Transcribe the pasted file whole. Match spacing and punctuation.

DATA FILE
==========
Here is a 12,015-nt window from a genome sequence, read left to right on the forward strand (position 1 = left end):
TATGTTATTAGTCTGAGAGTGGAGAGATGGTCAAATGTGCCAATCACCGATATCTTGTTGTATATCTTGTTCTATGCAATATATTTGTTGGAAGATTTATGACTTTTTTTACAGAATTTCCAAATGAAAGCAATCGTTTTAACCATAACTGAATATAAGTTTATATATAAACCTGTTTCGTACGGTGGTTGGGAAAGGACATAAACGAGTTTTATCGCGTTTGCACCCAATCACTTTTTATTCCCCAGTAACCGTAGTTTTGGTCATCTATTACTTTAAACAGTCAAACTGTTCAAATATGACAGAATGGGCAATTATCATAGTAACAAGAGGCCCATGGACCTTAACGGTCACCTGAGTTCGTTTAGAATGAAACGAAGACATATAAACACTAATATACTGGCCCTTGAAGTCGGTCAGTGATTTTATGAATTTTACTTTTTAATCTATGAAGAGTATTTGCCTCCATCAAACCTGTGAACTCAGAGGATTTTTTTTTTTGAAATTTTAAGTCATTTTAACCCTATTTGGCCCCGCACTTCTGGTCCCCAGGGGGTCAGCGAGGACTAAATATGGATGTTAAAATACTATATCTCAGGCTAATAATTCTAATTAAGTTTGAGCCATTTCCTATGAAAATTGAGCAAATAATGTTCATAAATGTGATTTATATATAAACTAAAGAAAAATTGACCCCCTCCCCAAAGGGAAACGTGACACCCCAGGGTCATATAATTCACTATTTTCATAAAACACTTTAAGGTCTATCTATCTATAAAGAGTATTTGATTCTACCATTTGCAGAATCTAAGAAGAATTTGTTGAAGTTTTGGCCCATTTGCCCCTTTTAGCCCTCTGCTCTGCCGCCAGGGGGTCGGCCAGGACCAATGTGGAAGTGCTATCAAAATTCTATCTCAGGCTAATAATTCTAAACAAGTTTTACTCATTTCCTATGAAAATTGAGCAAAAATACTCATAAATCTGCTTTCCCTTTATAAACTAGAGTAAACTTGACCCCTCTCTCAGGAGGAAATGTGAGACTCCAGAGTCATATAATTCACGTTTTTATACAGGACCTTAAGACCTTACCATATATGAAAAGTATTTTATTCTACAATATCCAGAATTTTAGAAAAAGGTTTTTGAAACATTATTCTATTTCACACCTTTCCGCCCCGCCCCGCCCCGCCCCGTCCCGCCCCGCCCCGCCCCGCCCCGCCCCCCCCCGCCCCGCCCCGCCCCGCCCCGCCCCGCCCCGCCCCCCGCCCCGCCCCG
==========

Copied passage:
Here is a 12,015-nt window from a genome sequence, read left to right on the forward strand (position 1 = left end):
TATGTTATTAGTCTGAGAGTGGAGAGATGGTCAAATGTGCCAATCACCGATATCTTGTTGTATATCTTGTTCTATGCAATATATTTGTTGGAAGATTTATGACTTTTTTTACAGAATTTCCAAATGAAAGCAATCGTTTTAACCATAACTGAATATAAGTTTATATATAAACCTGTTTCGTACGGTGGTTGGGAAAGGACATAAACGAGTTTTATCGCGTTTGCACCCAATCACTTTTTATTCCCCAGTAACCGTAGTTTTGGTCATCTATTACTTTAAACAGTCAAACTGTTCAAATATGACAGAATGGGCAATTATCATAGTAACAAGAGGCCCATGGACCTTAACGGTCACCTGAGTTCGTTTAGAATGAAACGAAGACATATAAACACTAATATACTGGCCCTTGAAGTCGGTCAGTGATTTTATGAATTTTACTTTTTAATCTATGAAGAGTATTTGCCTCCATCAAACCTGTGAACTCAGAGGATTTTTTTTTTTGAAATTTTAAGTCATTTTAACCCTATTTGGCCCCGCACTTCTGGTCCCCAGGGGGTCAGCGAGGACTAAATATGGATGTTAAAATACTATATCTCAGGCTAATAATTCTAATTAAGTTTGAGCCATTTCCTATGAAAATTGAGCAAATAATGTTCATAAATGTGATTTATATATAAACTAAAGAAAAATTGACCCCCTCCCCAAAGGGAAACGTGACACCCCAGGGTCATATAATTCACTATTTTCATAAAACACTTTAAGGTCTATCTATCTATAAAGAGTATTTGATTCTACCATTTGCAGAATCTAAGAAGAATTTGTTGAAGTTTTGGCCCATTTGCCCCTTTTAGCCCTCTGCTCTGCCGCCAGGGGGTCGGCCAGGACCAATGTGGAAGTGCTATCAAAATTCTATCTCAGGCTAATAATTCTAAACAAGTTTTACTCATTTCCTATGAAAATTGAGCAAAAATACTCATAAATCTGCTTTCCCTTTATAAACTAGAGTAAACTTGACCCCTCTCTCAGGAGGAAATGTGAGACTCCAGAGTCATATAATTCACGTTTTTATACAGGACCTTAAGACCTTACCATATATGAAAAGTATTTTATTCTACAATATCCAGAATTTTAGAAAAAGGTTTTTGAAACATTATTCTATTTCACACCTTTCCGCCCCGCCCCGCCCCGCCCCGTCCCGCCCCGCCCCGCCCCGCCCCGCCCCCCCCCGCCCCGCCCCGCCCCGCCCCGCCCCGCCCCGCCCCCCGCCCCGCCCCG